When I started college, there were a lot of things I didn’t know. I didn’t know how to sit still for an hour without talking, so I always talked in class. I didn’t know that other people thought talking a lot in class meant that you were arrogant or sucking up or just annoying. I didn’t know that people expected to be bored in class, or even that class wasn’t the point of college. I didn’t know what Phi Beta Kappa was.
There were a lot of frats on campus, and plenty of sororities, too, and sometimes I got notices from them in my mailbox, inviting me to parties or events. Spelled out Greek letters meant a frat, and I threw the notice away.
So when I got an invitation from Phi Beta Kappa, based on my GPA, I guess, I threw it out after a single glance.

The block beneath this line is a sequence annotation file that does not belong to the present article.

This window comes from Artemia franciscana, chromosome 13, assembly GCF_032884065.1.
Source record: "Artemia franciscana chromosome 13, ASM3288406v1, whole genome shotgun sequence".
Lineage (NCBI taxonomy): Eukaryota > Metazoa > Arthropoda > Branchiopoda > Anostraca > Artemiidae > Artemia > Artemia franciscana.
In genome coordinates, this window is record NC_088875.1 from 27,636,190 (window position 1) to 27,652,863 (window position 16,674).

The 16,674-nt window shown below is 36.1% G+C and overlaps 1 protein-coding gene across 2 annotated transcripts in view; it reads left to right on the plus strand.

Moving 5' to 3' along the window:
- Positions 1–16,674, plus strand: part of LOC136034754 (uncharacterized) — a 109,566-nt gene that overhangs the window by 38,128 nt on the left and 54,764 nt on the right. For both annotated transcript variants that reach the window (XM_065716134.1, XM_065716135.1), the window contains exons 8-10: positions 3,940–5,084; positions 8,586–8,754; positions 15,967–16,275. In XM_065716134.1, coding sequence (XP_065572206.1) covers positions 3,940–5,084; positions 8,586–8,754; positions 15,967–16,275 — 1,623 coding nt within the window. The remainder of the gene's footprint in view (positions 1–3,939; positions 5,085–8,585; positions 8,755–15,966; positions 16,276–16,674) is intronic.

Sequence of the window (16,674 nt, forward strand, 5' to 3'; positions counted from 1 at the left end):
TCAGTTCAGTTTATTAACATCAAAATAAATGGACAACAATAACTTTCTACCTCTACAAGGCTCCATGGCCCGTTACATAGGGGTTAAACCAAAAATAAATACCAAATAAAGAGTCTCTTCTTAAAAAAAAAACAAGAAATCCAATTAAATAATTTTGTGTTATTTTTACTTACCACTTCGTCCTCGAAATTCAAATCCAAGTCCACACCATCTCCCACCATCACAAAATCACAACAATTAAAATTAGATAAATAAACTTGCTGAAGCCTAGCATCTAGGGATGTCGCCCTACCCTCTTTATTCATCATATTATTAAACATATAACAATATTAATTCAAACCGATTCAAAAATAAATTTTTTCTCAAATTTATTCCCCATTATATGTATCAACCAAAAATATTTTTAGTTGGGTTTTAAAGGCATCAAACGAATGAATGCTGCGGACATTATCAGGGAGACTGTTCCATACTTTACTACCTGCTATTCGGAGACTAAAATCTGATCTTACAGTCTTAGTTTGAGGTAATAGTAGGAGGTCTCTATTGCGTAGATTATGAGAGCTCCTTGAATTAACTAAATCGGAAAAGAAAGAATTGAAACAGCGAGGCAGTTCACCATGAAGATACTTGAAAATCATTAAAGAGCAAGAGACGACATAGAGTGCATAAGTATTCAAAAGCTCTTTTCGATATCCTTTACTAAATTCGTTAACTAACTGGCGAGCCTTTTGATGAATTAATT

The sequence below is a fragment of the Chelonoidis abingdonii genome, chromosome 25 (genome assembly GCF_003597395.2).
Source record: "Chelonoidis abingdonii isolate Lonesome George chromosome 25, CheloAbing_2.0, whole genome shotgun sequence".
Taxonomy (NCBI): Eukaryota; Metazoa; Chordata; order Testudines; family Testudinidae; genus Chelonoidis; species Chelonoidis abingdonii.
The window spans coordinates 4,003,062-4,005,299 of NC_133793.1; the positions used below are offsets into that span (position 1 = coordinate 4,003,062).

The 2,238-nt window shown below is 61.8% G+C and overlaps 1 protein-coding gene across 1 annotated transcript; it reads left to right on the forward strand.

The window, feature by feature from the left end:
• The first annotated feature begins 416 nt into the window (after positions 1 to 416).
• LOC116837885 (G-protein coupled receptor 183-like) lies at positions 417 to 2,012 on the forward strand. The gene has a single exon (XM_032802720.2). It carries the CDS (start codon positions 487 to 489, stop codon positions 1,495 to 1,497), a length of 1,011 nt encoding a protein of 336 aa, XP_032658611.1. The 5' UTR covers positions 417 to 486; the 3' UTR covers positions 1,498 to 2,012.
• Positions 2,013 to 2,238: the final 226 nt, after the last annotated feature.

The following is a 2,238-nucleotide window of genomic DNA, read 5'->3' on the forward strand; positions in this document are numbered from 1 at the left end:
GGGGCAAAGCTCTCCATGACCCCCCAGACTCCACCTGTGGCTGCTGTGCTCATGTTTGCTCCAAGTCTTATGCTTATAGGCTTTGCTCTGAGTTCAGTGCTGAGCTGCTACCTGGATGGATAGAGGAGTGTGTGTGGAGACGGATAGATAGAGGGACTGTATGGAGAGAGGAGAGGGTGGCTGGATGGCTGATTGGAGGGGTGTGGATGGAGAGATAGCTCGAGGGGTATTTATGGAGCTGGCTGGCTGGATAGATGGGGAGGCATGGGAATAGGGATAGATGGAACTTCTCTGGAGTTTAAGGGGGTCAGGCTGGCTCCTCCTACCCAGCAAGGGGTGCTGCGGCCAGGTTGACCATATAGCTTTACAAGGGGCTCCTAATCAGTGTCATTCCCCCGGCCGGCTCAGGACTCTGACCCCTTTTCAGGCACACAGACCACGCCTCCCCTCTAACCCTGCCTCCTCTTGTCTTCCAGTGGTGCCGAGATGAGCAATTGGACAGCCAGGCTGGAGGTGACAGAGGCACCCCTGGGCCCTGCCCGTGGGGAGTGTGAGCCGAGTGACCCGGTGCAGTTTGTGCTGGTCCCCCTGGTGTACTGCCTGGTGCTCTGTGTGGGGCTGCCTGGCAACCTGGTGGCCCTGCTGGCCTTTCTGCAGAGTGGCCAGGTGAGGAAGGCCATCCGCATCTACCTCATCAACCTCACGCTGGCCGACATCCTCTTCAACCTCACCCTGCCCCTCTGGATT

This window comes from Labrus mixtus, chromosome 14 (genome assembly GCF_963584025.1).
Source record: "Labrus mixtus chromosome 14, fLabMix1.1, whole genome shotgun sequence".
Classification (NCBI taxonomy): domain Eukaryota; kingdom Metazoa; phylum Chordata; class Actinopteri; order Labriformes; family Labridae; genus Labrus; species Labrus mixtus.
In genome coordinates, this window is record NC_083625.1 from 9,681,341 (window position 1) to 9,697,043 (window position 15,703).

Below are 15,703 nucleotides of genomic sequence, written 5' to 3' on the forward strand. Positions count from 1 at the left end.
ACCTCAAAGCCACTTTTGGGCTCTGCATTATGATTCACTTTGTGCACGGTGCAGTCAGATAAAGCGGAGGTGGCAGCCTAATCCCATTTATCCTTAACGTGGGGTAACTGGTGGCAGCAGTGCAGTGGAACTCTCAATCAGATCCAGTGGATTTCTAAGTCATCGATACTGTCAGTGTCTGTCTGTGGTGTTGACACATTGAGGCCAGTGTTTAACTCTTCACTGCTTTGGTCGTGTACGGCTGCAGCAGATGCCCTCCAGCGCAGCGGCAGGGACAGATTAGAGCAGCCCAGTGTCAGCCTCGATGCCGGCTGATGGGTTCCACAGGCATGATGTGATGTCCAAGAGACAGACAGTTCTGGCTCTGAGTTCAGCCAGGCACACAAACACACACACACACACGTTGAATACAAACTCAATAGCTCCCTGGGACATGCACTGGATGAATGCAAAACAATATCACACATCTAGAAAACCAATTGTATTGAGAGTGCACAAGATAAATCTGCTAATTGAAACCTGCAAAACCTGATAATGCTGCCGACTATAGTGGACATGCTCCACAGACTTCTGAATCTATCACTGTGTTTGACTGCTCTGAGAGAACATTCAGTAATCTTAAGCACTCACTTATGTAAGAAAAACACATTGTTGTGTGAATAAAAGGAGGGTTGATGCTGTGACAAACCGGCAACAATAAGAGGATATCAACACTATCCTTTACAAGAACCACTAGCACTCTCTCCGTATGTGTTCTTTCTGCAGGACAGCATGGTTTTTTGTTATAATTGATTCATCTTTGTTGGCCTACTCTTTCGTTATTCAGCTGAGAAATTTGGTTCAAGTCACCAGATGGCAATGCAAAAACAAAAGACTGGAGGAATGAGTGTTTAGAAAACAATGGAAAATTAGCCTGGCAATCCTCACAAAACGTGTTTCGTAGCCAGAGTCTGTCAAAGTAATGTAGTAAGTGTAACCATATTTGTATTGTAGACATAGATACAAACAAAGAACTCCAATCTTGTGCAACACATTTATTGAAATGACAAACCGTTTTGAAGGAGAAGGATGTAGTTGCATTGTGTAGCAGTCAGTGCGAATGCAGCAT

Years later, I was graduating, and Phi Beta Kappa was a whole category on the graduation program. People were talking about being in it, or wanting to get into it.
I remembered the note. I remembered holding it briefly, and then slipping it into the paper recycling slot.
Oh, how very little I’d known! How very, very ignorant I’d been!
Little unschooler in the big university.
At that point, I had no idea what really mattered.
By grad school, I knew. And I didn’t talk in class as much. Although it was difficult, because I felt like I had a lot to say.
(my little brother Gabe poses in my cap and gown, before graduation)